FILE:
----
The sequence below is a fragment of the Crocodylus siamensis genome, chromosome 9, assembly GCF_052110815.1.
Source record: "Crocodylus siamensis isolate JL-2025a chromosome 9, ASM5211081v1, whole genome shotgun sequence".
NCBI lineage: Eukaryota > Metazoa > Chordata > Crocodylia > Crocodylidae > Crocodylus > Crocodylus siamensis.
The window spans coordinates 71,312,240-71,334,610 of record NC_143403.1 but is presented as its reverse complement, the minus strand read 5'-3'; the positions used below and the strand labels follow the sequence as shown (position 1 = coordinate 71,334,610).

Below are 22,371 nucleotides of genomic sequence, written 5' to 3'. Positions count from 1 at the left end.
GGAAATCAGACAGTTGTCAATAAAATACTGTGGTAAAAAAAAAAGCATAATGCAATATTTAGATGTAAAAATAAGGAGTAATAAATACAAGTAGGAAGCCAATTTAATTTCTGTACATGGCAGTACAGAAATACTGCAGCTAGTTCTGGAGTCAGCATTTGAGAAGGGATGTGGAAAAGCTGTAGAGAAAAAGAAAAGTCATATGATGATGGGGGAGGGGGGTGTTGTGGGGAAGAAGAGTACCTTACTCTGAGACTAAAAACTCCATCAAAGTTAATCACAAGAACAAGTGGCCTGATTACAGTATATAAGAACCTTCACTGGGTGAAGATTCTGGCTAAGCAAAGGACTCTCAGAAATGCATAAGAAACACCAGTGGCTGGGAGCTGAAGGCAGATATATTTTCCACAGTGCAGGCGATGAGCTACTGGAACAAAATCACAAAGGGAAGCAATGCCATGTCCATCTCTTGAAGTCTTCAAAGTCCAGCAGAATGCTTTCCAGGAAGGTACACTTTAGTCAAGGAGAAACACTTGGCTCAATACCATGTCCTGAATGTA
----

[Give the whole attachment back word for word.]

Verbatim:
The sequence below is a fragment of the Crocodylus siamensis genome, chromosome 9, assembly GCF_052110815.1.
Source record: "Crocodylus siamensis isolate JL-2025a chromosome 9, ASM5211081v1, whole genome shotgun sequence".
NCBI lineage: Eukaryota > Metazoa > Chordata > Crocodylia > Crocodylidae > Crocodylus > Crocodylus siamensis.
The window spans coordinates 71,312,240-71,334,610 of record NC_143403.1 but is presented as its reverse complement, the minus strand read 5'-3'; the positions used below and the strand labels follow the sequence as shown (position 1 = coordinate 71,334,610).

Below are 22,371 nucleotides of genomic sequence, written 5' to 3'. Positions count from 1 at the left end.
GGAAATCAGACAGTTGTCAATAAAATACTGTGGTAAAAAAAAAAGCATAATGCAATATTTAGATGTAAAAATAAGGAGTAATAAATACAAGTAGGAAGCCAATTTAATTTCTGTACATGGCAGTACAGAAATACTGCAGCTAGTTCTGGAGTCAGCATTTGAGAAGGGATGTGGAAAAGCTGTAGAGAAAAAGAAAAGTCATATGATGATGGGGGAGGGGGGTGTTGTGGGGAAGAAGAGTACCTTACTCTGAGACTAAAAACTCCATCAAAGTTAATCACAAGAACAAGTGGCCTGATTACAGTATATAAGAACCTTCACTGGGTGAAGATTCTGGCTAAGCAAAGGACTCTCAGAAATGCATAAGAAACACCAGTGGCTGGGAGCTGAAGGCAGATATATTTTCCACAGTGCAGGCGATGAGCTACTGGAACAAAATCACAAAGGGAAGCAATGCCATGTCCATCTCTTGAAGTCTTCAAAGTCCAGCAGAATGCTTTCCAGGAAGGTACACTTTAGTCAAGGAGAAACACTTGGCTCAATACCATGTCCTGAATGTA